And then she asked, "How many jobs has Barack Obama created?" Can we say "rhetorical question," boys and girls?
You get the idea as to what's going on here. It's the same goal that ministers of information in Iron Curtain countries had for television in the 1950s and '60s. I think they did it with more pizazz in East Germany and Rumania, though. I can't imagine they did it any worse.
Kendel Ehrlich, trying to play an anchorwoman on TV, followed the exchange with the transition, "Our second story ..."
Excuse me? Second story?
What preceded it wasn't a story by any definition of that word. It was Bob bloviating and her agreeing -- and then trying to trash the president some more. Either they don't know or they are trying to confuse polemics with news and non-partisan analysis.
The highlight (I use the word recklessly, I know) was a Skype interview with another failed GOP candidate, Rick Lazio of New York.
There is a reason you don't see Skype used a lot on TV. With its dark images and audio that sounds like someone shouting from the bottom of a well, Skype is not yet ready for TV sensibilities. The guest looked and sounded like he was being held hostage in some faraway place.
Lazio told his friends the Ehrlichs that voting for Obama will send America "down the road of southern Europe ... where you have more and more support systems for people who don't work."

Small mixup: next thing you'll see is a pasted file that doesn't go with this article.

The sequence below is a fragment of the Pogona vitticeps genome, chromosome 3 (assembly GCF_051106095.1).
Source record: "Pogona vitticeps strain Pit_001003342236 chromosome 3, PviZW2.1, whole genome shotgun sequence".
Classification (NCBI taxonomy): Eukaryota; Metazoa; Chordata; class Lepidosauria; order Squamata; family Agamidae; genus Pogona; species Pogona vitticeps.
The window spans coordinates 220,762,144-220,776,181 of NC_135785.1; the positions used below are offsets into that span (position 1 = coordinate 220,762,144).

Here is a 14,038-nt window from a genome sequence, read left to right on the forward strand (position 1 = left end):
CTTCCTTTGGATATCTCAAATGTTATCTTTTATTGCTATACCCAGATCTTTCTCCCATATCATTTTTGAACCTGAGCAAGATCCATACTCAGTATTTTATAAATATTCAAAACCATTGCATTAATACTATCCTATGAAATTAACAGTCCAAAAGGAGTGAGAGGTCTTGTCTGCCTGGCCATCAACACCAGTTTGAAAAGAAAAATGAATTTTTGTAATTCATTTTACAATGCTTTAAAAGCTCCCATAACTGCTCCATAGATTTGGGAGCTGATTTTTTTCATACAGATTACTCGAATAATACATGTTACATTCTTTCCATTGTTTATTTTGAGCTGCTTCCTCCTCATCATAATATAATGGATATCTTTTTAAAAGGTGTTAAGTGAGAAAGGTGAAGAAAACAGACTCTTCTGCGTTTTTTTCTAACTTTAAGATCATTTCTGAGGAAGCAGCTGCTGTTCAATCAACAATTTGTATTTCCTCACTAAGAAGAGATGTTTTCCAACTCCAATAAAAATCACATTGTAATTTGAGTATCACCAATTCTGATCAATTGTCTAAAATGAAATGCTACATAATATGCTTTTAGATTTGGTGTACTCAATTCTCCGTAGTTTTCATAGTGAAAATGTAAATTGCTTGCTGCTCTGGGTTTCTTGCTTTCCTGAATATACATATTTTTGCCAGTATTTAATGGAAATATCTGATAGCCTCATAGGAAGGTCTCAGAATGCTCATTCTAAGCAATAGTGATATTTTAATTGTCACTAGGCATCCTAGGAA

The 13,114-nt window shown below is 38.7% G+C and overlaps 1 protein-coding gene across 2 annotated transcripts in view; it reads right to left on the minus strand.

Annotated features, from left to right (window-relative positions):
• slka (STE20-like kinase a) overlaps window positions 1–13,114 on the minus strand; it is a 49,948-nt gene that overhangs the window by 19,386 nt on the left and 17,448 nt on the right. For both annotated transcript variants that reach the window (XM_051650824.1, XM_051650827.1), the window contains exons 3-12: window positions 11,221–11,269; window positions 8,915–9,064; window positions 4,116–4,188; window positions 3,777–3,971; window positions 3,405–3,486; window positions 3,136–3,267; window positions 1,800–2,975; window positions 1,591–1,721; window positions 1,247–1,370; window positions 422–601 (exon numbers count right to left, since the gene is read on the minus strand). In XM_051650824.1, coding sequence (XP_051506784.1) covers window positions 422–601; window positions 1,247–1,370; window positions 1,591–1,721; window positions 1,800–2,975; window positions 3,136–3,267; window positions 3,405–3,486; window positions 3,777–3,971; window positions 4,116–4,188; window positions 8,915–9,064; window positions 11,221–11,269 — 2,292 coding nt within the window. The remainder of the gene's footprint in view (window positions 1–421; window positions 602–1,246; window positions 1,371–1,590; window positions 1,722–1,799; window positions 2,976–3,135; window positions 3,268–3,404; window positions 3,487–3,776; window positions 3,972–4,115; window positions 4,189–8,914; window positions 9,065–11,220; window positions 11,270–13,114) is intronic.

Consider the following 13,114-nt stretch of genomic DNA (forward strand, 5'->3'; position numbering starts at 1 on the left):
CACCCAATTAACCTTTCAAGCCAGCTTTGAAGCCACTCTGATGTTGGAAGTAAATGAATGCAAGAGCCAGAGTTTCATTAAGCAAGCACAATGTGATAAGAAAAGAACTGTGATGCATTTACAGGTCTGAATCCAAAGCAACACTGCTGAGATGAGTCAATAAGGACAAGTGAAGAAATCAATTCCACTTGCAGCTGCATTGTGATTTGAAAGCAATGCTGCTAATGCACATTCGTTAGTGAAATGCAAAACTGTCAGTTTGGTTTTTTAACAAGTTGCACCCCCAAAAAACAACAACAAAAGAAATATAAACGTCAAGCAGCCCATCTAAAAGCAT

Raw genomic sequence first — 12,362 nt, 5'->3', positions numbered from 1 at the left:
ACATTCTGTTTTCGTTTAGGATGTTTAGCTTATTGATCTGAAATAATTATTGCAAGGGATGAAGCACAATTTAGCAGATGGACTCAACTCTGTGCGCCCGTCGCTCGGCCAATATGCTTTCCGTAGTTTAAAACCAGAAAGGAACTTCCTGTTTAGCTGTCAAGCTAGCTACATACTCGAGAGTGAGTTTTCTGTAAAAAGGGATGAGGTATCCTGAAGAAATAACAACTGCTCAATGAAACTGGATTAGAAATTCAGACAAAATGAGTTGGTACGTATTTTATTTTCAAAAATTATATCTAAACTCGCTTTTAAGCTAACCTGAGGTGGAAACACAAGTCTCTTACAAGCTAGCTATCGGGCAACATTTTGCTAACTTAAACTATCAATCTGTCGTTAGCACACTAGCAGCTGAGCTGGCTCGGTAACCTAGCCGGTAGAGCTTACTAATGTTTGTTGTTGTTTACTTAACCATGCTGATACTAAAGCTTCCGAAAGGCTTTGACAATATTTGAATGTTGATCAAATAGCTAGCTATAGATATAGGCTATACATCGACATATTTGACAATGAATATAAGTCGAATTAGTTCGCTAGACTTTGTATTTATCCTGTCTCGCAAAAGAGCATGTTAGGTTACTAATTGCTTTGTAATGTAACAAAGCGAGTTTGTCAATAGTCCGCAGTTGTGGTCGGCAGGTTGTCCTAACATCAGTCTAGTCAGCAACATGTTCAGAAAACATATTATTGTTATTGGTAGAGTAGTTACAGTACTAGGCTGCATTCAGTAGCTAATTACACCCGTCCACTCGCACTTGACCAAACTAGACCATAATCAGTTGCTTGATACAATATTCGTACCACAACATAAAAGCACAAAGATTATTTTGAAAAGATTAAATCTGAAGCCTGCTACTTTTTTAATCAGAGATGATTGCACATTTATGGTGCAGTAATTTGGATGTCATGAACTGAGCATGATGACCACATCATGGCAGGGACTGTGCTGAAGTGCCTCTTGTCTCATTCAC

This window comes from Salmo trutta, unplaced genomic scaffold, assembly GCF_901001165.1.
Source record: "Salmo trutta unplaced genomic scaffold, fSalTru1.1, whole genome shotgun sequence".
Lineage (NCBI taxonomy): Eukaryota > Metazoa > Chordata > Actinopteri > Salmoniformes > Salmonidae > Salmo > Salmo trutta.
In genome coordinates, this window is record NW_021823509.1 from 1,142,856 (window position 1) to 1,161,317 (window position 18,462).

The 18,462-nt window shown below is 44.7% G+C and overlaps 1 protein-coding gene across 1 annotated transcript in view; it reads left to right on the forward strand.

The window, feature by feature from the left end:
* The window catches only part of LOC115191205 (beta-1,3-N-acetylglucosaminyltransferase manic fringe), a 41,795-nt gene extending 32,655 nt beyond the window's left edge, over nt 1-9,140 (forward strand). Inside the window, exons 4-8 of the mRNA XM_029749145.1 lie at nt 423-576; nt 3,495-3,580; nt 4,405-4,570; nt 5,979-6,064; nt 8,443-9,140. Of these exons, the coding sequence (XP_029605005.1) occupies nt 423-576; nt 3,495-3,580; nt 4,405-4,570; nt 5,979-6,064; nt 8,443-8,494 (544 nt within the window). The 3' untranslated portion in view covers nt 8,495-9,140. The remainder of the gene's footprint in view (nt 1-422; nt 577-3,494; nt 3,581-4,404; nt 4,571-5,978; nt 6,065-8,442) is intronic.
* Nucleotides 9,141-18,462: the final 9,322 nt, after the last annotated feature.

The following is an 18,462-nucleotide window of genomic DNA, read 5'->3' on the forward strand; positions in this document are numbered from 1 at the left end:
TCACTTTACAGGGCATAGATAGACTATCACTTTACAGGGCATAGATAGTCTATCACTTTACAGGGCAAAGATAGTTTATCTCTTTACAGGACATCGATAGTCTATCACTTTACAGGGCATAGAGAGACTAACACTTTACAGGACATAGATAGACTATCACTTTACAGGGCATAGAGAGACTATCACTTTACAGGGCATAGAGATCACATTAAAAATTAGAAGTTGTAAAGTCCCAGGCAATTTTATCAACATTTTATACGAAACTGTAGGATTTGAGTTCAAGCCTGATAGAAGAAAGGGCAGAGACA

And that, my friends, is as a hardcore a GOP talking point as you can find these days.
The last segment, which the Ehrlichs dubbed a "round-table discussion" featured the couple with State Delegate Tony O'Donnell, sitting in front of a little round glass table that looked to be about 18 inches high and large enough to put maybe three cups of a coffee and a notebook on. Excuse me again. You add one person to the Ehrlichs and you've got a round table?
I'll spare you the details of this conversation, but what seriously troubled me is the fact that WMAR used the station's "abc2" logo for the backdrop behind the Ehrlichs on this segment.
Last week, Bill Hooper, general manager at WMAR, stressed in an phone interview with me that the station had nothing to do with producing the show -- that the Ehrlichs were buying time as an independent advertiser like anyone else might. (On-air, Kendel Ehrlich identified Donahoo Collison, a Baltimore automobile repair operation, as the primary sponsor of the show.)
But visually, viewers see no separation between the station and the couple when they are shown in front of the station's logo. The visual language of the medium is more powerful than any disclaimer sounded 25 minutes earlier at the start of the show.
Putting that logo behind these ideologues is a mistake that has the potential to seriously damage the station's credibility as a provider of non-partisan news and information. As much as every dollar counts these days to stations like WMAR, I don't think there is anyone who would say the small-potato rates charged for Sunday morning local TV are worth risking your station's credibility.
And I wonder how the folks at ABC, particularly ABC News, are going to feel when they see their brand compromised this way.
Last week, when I heard the Ehrlichs were baaaaaaaaack, I thought it couldn't be worse than most infomercials.
I was wrong.Copyright © 2014, Los Angeles Times